Britain’s Great Repeal Bill, not made in the USA and the trauma of deportation

Brexit minister says bill will cut and paste EU law on to British statutes book but legal experts warn over scale of task

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The British government will today table its Great Repeal Bill, transferring EU legislation into the UK’s law books. The bill comes a day after Theresa May triggered a two-year countdown to Britain’s break from Europe with her Article 50 letter. Brexit Minister David Davis has played down the difficulty of repealing existing regulations, saying that the bill will essentially cut and paste EU law on to the British statutes book. But legal experts have warned that parliament could be overwhelmed by the scale of the task.

The action will now move to Brussels, where, according to the FT’s Philip Stephens, the conversation has become about “what the EU 27 are willing to offer” rather than what the UK wants. The EU’s chief negotiator has set out a three-phase approach to Brexit talks, which must be concluded within two years. Meanwhile, David Cameron — the man who started the process — has defended his decision to hold the Brexit referendum in the first place. (FT, Guardian)

In the news

Lloyds of Brussels After scouring Europe in search of a new European home to allow it to continue serving EU customers after Brexit, Lloyd's of London has chosen the Belgian capital. The company said it expected its new subsidiary to be up and running in time for the January 2019 insurance renewal season. (FT)

The art of the deal Europe became the main target for cross-border dealmaking in the first quarter of 2017, with mergers and acquisitions in Europe hitting $215.3bn in the quarter, up 16 per cent compared with the same period a year ago. The sharp rise in transactions involving European targets came on the back of an all-time record of overseas acquisitions by US companies. (FT)

Trump travel ban indefinitely suspended A federal judge in Hawaii has indefinitely suspended Donald Trump’s travel ban on citizens from a number of Middle Eastern countries, which the court was told discriminated against Muslims and hurt the state’s tourist-dependent economy. (Reuters)

Not made in the USA The head of Uniqlo says he would stop selling in the US altogether if forced to heed Donald Trump’s call for foreign companies to manufacture goods there. (NAR)

And the Oscar goes to . . . PwC PwC has retained its position overseeing prizegiving at the Oscars despite its blunder over the best picture award at this year’s ceremony. The employees will be changed and there will be a ban on using electronic devices backstage. (FT)

It’s a big day for

US-Turkey relations Secretary of state Rex Tillerson will visit Turkey, where he’s sure to hear a lot about Kurdish militias and the exiled cleric Fethullah Gulen. Critics of the Erdogan regime will be watching to see if Mr Tillerson — whose boss has expressed admiration for strongmen including Vladimir Putin in Russia — will comment on the Turkish leader’s press crackdown. (FT)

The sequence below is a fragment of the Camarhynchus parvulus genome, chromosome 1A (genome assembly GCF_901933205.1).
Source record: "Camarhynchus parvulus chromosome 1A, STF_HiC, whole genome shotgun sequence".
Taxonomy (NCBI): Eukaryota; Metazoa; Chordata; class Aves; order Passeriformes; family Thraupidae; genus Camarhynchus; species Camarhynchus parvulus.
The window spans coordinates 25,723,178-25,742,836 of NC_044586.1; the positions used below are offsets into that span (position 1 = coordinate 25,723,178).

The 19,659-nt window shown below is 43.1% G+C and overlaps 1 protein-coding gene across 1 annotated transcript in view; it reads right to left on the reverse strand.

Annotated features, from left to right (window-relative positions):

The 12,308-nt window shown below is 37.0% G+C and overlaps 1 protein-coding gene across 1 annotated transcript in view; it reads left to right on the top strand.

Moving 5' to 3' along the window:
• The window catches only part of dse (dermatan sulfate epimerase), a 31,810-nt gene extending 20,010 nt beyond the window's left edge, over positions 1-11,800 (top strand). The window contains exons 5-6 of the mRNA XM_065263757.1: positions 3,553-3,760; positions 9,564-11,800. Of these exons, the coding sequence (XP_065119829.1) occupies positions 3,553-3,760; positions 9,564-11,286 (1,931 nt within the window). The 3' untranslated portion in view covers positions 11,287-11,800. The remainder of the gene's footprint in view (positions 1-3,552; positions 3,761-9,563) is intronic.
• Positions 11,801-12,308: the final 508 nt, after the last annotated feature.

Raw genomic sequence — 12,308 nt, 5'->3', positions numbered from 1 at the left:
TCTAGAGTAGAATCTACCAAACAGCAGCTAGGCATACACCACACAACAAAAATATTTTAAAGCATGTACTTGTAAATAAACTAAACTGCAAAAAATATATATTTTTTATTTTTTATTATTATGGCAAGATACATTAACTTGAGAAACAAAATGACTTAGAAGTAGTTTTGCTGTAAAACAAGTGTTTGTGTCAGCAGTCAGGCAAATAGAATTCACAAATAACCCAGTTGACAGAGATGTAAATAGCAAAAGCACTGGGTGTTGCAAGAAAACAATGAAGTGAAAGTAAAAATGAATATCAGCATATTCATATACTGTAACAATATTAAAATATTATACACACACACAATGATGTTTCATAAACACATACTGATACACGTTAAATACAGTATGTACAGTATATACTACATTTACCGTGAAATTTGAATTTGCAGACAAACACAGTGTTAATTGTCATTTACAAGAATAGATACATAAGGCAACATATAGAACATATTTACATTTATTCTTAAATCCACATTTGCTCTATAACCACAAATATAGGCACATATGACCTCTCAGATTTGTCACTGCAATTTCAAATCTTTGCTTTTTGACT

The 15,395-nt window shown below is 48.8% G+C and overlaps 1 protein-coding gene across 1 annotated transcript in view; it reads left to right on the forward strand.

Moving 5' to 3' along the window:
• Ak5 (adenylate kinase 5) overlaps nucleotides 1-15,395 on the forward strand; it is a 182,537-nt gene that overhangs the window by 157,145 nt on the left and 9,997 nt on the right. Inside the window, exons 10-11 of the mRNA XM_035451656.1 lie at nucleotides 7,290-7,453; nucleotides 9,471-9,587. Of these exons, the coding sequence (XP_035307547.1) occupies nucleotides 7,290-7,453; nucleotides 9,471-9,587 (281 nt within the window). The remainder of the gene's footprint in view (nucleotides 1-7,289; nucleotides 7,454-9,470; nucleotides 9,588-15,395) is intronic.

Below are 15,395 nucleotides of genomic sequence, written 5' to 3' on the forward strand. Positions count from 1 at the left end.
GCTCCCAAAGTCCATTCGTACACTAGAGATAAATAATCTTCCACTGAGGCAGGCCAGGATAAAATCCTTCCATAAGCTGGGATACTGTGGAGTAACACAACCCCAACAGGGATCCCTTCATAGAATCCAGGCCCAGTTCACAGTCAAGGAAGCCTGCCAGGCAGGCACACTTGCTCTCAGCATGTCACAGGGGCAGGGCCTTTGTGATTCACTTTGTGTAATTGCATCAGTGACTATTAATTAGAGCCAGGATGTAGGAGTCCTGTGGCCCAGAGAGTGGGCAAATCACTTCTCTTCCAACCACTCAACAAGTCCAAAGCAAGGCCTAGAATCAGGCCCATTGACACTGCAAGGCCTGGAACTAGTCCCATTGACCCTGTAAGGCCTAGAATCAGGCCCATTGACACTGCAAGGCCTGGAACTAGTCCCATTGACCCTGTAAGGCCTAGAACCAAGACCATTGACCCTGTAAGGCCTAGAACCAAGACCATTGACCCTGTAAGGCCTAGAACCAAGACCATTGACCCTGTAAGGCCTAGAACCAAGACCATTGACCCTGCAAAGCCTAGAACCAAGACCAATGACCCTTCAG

South Africa Investors are bracing for potentially the first cut in interest rates in more than four years when the country’s central bank decides on policy. The rand and government bonds continued their slide this week after President Jacob Zuma ordered finance minister Pravin Gordhan to return home from an investor roadshow, prompting speculation of a cabinet reshuffle. (FT)

Food for thought

Trump is starving Africa and feeding Isis Ed Luce on how the Trump administration has not given a dollar to fight the biggest famine in 70 years — and why that indifference is fuelling Isis. (FT)

US coal jobs are not coming back Donald Trump promised during his campaign to give coal miners their jobs back, but even after dismantling Barack Obama’s climate change regulations, this is unlikely to happen. Since 2010, 251 coal-fired power stations have closed in the US with a glut of gas released from shale making gas-fired generation more competitive than coal-fired plants. (FT)

Revenge is sweet The most popular video game in Bangladesh is set during the 1971 war of independence — when the country broke away from Pakistan — and the aim is to kill as many Pakistani soldiers as possible. It was funded by the Bangladeshi government as the ruling Awami League tries to keep memories of the war alive to shore up support. (Economist)

The trauma of deportation Hundreds of refugee children in Sweden have fallen unconscious — sometimes for years — when told their families are to be expelled from the country. Doctors and scientists are at a loss about the medical causes for the condition, or why it is confined to Sweden. (New Yorker)

Russia’s Northern Sea Route is losing its shine Vladimir Putin’s plan to use the Northern Sea Route through the Arctic has failed to catch on with international shippers amid low oil and freight prices. (Bloomberg)

Video of the day

Mosul air strikes kill civilians The FT’s Erika Solomon looks at questions over precautions taken by the US-led coalition to protect civilian lives. (FT)


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